Decision Making in Committees: Transparency, Reputation, and Voting Rules
Levy, Gilat. 2007. "Decision Making in Committees: Transparency, Reputation, and Voting Rules."
American Economic Review,
In this paper I analyze the effect of transparency on decision making in committees.
I focus on committees whose members are motivated by career concerns. The main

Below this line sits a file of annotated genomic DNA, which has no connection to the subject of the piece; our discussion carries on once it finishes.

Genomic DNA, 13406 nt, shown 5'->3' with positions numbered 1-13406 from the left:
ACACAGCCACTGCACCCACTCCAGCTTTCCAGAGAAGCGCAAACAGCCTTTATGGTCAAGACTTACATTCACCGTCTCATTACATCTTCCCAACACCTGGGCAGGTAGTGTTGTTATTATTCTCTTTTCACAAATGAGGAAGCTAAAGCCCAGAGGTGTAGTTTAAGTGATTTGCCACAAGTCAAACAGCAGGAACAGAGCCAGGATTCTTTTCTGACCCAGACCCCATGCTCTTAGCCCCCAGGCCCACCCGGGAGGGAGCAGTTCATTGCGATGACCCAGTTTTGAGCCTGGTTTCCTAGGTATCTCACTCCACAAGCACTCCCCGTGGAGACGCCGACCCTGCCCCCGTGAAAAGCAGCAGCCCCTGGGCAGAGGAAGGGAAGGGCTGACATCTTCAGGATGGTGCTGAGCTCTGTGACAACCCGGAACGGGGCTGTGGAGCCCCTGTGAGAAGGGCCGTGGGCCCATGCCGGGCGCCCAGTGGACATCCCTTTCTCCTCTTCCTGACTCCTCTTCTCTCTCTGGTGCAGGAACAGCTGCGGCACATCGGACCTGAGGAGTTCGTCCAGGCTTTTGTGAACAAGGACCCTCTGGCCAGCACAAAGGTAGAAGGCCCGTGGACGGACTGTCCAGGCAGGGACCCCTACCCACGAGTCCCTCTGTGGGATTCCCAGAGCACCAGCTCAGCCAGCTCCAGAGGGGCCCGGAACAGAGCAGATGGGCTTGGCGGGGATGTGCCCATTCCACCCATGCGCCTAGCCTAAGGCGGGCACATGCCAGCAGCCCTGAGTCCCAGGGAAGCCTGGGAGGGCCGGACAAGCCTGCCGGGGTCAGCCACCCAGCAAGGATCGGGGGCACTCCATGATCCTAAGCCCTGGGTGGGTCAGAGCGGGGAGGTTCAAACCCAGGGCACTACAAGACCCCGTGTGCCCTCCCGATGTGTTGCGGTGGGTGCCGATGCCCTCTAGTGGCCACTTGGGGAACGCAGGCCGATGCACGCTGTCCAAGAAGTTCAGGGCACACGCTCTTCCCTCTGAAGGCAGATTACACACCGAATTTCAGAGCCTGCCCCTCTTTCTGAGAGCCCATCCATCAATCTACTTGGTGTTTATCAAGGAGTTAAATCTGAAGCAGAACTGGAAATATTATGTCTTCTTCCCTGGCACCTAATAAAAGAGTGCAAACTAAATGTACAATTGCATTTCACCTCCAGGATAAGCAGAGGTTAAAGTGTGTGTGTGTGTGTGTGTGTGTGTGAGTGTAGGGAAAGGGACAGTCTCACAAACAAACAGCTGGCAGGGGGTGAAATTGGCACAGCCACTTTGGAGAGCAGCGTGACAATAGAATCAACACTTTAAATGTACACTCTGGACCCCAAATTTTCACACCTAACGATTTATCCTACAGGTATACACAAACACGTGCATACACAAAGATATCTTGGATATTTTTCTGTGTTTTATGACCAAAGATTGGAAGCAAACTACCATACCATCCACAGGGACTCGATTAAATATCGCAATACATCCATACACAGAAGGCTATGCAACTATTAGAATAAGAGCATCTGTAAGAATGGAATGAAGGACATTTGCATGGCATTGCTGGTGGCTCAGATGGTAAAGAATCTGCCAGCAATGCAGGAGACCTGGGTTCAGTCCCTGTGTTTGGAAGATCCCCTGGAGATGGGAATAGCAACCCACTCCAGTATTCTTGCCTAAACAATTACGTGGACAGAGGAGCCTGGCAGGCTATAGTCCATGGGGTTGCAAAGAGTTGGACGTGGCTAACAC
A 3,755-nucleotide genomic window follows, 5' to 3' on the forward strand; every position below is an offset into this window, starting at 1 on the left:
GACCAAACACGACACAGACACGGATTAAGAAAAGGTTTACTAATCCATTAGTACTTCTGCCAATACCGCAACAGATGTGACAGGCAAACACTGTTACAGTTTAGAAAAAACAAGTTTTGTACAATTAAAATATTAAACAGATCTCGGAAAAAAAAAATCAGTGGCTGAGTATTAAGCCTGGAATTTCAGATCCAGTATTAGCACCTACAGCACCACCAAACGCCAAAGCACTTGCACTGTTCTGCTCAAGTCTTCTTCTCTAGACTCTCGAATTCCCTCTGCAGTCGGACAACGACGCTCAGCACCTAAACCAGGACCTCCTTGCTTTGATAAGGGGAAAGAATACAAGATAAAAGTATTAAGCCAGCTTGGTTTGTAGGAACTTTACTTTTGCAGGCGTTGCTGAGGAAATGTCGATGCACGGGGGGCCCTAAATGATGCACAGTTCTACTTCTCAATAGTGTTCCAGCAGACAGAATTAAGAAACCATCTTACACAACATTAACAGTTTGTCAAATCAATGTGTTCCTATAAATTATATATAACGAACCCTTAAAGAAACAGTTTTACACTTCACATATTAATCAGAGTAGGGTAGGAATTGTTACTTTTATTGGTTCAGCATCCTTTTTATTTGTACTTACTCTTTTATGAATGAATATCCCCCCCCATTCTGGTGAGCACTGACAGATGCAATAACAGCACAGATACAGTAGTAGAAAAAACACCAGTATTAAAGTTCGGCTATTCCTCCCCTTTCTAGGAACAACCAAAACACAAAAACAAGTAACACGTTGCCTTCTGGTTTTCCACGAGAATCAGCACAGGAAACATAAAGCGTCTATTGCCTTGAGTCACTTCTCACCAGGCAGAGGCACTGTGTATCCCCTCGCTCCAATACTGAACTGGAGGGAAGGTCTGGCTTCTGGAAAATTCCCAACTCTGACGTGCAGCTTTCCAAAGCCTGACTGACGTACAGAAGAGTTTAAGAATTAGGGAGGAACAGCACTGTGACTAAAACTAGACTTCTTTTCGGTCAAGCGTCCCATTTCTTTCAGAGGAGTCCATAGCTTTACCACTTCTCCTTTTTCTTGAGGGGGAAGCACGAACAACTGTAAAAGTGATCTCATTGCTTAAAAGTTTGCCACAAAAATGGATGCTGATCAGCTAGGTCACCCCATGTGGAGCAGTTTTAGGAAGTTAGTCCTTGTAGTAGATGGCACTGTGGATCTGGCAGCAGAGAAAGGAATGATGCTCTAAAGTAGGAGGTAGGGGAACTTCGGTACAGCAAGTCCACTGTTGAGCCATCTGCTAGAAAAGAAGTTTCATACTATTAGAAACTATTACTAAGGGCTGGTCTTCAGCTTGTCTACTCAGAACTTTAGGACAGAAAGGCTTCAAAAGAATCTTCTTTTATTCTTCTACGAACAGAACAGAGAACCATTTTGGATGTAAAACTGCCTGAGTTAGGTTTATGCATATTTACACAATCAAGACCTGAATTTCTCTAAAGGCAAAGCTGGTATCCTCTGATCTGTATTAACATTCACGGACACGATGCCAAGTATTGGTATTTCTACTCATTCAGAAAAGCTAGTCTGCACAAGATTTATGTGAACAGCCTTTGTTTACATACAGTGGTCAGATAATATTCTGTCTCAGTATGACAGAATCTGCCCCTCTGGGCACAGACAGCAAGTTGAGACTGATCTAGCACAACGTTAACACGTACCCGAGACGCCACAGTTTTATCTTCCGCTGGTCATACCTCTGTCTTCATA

result is that when the decision-making process is secretive (when individual votes
are not revealed to the public), committee members comply with preexisting biases.
For example, if the voting rule demands a supermajority to accept a reform, individuals
vote more often against reforms. Transparent committees are therefore more likely to
accept reforms. I also find that coupled with the right voting rule, a secretive procedure
may induce better decisions than a transparent one. (JEL D71, D72)
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